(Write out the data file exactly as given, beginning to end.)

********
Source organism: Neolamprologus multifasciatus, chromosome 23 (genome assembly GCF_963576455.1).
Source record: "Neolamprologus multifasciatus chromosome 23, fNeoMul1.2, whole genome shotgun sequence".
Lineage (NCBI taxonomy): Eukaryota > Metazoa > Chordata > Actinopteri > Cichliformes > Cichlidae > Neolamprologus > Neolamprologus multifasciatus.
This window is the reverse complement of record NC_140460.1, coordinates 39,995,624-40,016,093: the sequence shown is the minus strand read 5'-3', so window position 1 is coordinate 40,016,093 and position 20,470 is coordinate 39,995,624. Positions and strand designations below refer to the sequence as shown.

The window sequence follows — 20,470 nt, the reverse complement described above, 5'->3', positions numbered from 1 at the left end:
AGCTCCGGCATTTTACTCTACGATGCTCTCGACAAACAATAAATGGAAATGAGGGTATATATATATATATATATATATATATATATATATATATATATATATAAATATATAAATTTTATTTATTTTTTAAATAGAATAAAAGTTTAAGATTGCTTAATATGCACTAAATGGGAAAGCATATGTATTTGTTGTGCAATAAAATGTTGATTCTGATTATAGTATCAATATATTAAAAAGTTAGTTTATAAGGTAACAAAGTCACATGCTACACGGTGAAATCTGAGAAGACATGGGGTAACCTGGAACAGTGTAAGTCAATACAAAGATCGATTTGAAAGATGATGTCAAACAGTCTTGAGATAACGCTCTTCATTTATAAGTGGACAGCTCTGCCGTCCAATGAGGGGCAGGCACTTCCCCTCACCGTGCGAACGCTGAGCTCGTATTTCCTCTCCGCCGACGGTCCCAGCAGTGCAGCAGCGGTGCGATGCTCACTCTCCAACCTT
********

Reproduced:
Source organism: Neolamprologus multifasciatus, chromosome 23 (genome assembly GCF_963576455.1).
Source record: "Neolamprologus multifasciatus chromosome 23, fNeoMul1.2, whole genome shotgun sequence".
Lineage (NCBI taxonomy): Eukaryota > Metazoa > Chordata > Actinopteri > Cichliformes > Cichlidae > Neolamprologus > Neolamprologus multifasciatus.
This window is the reverse complement of record NC_140460.1, coordinates 39,995,624-40,016,093: the sequence shown is the minus strand read 5'-3', so window position 1 is coordinate 40,016,093 and position 20,470 is coordinate 39,995,624. Positions and strand designations below refer to the sequence as shown.

The window sequence follows — 20,470 nt, the reverse complement described above, 5'->3', positions numbered from 1 at the left end:
AGCTCCGGCATTTTACTCTACGATGCTCTCGACAAACAATAAATGGAAATGAGGGTATATATATATATATATATATATATATATATATATATATATATATATAAATATATAAATTTTATTTATTTTTTAAATAGAATAAAAGTTTAAGATTGCTTAATATGCACTAAATGGGAAAGCATATGTATTTGTTGTGCAATAAAATGTTGATTCTGATTATAGTATCAATATATTAAAAAGTTAGTTTATAAGGTAACAAAGTCACATGCTACACGGTGAAATCTGAGAAGACATGGGGTAACCTGGAACAGTGTAAGTCAATACAAAGATCGATTTGAAAGATGATGTCAAACAGTCTTGAGATAACGCTCTTCATTTATAAGTGGACAGCTCTGCCGTCCAATGAGGGGCAGGCACTTCCCCTCACCGTGCGAACGCTGAGCTCGTATTTCCTCTCCGCCGACGGTCCCAGCAGTGCAGCAGCGGTGCGATGCTCACTCTCCAACCTT